Fine wine takes a breather

15th May 2013 – Source: Wealth Adviser

In April the fine wine market saw a pause in its recovery as it waited for, and then reacted to, the latest en primeur releases from Bordeaux.

The main indices fell by 1.3 per cent on the Liv-ex 100 and 0.6 per cent on the Liv-ex Investables.

Lafite (which represents some 23 per cent and 28 per cent of these indices, respectively) was conspicuously the weakest of the first growths, falling by nearly three per cent on average across the key vintages.

Auctions provided a few surprises, for example some very high results for Pétrus in Hong Kong – a 1995 sold for over GBP46,000 and this was more than three-times the UK market price. Otherwise auction results were broadly as expected.

“Some of the market’s weakness in April may be a result of exchange rate movements. The yen fell sharply following the monetary easing early in April and the dollar and the Chinese renminbi also dropped following a particularly strong first quarter. The 2012 en primeurs have been much as predicted – most prices have fallen from last year, but not by enough to generate excitement amongst consumers. Robert Parker’s marks were in the low to mid-90s for most major châteaux and he commented unfavourably on the economics of the market. Merchants are reporting a quiet campaign, with only a few wines selling well,” says Andrew della Casa, founder director, The Wine Investment Fund (TWIF).

Read the rest of the article.

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AIFMD – Overview CP2

March 2013 – Source: SJ Berwin

FSA publishes second consultation on AIFMD implementation

Introduction

The UK Financial Services Authority has published a second consultation paper on implementing the Alternative Investment Fund Managers Directive in the UK.

Market participants have until 10 May 2013 to comment on the issues raised in this paper. Final rules will not be published until June but the FSA’s successor, the Financial Conduct Authority, is meant to confirm some of its final policy positions before then to give firms marginally more time to factor these into their implementation plans. The key policy question on which confirmation is awaited is on whether the FCA will accept AIFM and depositary authorisation or variation applications before 22 July 2013.

Follow the link to read more.

Link

7th May – Source: FCA

Statement on consultation paper 12/19: restrictions on the retail distribution of unregulated collective investment schemes and close substitutes

Here we provide an update on our approach to last August’s consultation on proposed restrictions to the marketing of unregulated collective investment schemes (UCIS) and close substitutes.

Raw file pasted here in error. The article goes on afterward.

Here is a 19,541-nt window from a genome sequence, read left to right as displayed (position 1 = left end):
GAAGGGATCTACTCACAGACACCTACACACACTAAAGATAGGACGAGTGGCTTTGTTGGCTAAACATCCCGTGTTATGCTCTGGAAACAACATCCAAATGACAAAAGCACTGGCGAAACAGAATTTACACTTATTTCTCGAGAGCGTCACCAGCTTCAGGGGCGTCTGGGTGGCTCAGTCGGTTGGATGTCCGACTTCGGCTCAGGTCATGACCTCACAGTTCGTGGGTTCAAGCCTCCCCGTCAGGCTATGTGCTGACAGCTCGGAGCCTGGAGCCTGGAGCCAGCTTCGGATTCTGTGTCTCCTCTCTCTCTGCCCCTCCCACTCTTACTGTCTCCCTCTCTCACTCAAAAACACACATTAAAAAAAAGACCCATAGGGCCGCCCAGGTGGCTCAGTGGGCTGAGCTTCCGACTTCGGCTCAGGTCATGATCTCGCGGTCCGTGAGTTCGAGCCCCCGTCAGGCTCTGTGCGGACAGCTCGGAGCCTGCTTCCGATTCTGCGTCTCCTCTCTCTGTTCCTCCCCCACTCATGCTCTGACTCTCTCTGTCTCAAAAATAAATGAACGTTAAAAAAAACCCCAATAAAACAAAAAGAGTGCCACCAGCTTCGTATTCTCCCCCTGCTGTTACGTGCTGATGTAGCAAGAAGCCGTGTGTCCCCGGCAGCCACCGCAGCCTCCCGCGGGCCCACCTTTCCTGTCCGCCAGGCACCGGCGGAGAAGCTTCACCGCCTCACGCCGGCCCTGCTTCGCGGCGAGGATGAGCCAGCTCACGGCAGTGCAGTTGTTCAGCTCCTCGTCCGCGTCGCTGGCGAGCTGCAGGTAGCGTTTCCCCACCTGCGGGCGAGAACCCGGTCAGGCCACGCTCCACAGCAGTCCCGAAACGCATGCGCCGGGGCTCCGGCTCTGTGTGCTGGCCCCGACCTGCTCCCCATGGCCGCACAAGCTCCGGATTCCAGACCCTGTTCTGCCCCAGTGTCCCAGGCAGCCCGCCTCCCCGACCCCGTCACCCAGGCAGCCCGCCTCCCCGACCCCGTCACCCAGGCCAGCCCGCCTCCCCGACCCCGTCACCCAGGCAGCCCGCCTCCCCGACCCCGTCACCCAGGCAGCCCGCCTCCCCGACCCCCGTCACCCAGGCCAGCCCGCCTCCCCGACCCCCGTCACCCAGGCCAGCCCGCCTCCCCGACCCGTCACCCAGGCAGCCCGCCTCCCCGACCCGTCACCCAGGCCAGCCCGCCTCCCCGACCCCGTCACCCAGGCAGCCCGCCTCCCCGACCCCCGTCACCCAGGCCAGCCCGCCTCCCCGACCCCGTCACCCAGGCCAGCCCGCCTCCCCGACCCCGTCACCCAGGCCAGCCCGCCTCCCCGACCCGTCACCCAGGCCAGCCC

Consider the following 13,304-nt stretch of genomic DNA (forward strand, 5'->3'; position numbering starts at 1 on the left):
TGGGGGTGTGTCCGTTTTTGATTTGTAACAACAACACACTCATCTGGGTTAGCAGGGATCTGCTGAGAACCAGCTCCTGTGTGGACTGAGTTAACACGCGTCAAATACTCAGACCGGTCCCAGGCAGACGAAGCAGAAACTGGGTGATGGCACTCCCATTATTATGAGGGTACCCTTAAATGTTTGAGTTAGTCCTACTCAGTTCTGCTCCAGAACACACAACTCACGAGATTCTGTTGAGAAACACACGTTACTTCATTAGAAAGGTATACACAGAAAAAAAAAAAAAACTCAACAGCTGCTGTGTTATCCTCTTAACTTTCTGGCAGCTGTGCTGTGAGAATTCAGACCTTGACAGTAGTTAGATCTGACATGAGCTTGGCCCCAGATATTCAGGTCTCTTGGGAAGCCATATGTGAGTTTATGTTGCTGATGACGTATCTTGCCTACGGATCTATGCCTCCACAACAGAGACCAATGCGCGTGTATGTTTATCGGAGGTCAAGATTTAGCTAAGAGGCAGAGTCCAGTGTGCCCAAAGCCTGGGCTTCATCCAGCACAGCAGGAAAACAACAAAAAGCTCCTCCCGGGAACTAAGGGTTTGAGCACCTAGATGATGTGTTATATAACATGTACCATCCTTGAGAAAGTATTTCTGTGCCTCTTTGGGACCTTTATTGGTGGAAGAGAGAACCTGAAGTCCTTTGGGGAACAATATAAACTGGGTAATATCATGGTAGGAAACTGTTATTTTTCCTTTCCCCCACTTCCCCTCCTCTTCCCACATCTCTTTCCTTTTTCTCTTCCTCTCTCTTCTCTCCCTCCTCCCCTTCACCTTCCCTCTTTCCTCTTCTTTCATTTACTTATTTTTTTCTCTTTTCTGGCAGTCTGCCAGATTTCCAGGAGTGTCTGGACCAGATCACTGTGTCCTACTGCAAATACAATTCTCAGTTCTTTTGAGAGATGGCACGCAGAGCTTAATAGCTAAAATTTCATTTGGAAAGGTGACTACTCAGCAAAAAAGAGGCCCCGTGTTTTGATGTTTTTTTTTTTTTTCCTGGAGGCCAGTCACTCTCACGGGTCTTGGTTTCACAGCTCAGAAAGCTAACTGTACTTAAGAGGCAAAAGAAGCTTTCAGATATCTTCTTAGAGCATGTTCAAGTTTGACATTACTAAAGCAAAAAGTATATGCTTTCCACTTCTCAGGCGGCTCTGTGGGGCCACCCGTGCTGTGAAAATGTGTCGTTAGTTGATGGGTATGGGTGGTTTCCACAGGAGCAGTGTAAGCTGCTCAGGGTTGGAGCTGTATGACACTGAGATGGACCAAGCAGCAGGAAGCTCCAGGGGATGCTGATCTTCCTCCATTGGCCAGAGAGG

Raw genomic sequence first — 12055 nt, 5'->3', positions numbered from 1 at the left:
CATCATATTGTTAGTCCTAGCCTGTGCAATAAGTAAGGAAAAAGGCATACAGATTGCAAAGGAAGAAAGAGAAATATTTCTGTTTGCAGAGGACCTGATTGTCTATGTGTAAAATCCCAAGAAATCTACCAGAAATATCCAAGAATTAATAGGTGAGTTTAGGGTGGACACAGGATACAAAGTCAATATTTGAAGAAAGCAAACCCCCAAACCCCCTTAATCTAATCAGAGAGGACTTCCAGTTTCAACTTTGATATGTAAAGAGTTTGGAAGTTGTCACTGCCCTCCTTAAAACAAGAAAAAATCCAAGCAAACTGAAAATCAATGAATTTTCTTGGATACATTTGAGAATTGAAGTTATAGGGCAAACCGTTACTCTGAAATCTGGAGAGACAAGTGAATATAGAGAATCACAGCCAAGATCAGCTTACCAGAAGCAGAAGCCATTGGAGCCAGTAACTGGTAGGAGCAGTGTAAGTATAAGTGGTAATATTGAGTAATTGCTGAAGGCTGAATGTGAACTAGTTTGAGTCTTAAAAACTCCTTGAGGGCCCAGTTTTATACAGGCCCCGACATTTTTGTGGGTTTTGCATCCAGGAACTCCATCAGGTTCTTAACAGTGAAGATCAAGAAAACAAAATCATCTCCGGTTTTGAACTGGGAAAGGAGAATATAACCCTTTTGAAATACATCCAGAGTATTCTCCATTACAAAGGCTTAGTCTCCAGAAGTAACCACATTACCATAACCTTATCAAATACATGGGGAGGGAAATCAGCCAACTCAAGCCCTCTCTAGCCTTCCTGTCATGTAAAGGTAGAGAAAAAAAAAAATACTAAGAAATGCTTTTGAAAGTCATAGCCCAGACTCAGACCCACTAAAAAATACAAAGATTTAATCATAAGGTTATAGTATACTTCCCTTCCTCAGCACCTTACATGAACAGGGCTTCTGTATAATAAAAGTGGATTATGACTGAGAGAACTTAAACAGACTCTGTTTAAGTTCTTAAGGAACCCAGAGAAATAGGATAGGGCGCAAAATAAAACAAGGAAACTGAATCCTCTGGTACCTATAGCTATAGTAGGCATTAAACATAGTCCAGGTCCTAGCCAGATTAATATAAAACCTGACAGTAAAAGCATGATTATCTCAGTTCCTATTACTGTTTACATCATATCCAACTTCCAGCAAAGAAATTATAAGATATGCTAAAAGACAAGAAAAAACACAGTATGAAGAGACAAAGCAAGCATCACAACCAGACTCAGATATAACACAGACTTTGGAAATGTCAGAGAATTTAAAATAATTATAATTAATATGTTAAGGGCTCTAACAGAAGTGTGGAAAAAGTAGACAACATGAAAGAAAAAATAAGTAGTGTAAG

Further to discussions with stakeholders, there remain important issues for us to consider and our proposals were not submitted to the FCA Board in April as originally planned. We are working towards publishing our final policy statement as soon as possible this year.  We will take account of the later publication date when setting the implementation date for any new rules.

We remain committed to providing clarity for firms as soon as possible, but this is a complex area and it is important to allow the time to get it right.

 

Restrictions on the retail distribution of UCIS and close sustitutes

11th February 2013 – Source: FSA

In August 2012 the FSA published a consultation paper proposing rule changes aimed at improving retail consumer outcomes by limiting the promotion of UCIS and close substitutes, and ensuring that they are recognised as specialised products unsuitable for general promotion in the UK retail market. As providing financial advice generally includes making a financial promotion, by limiting the promotion of UCIS the FSA aim to limit the number of retail clients being wrongly advised to invest in UCIS.

Follow this link to read the latest update on the consultation paper.

EIS: to CIS or not to CIS?

13 November 2012 – Source: Maclay Murray & Spens LLP

There has long been some debate in the market as to whether an EIS fund (and indeed, a Seed EIS fund) is a collective investment scheme (“CIS”). To date, this has had implications for investment managers in terms of their scope of permissions and regulatory capital requirements, but following the FSA’s recent issue of its consultation paper concerning the marketing of unregulated collective investment schemes (“UCIS”) and the impending implementation of the Retail Distribution Review (“RDR”) and the Alternative Investment Fund Managers Directive (“AIFMD”), the structure of an EIS fund is of even greater importance.

Is an EIS Fund a CIS?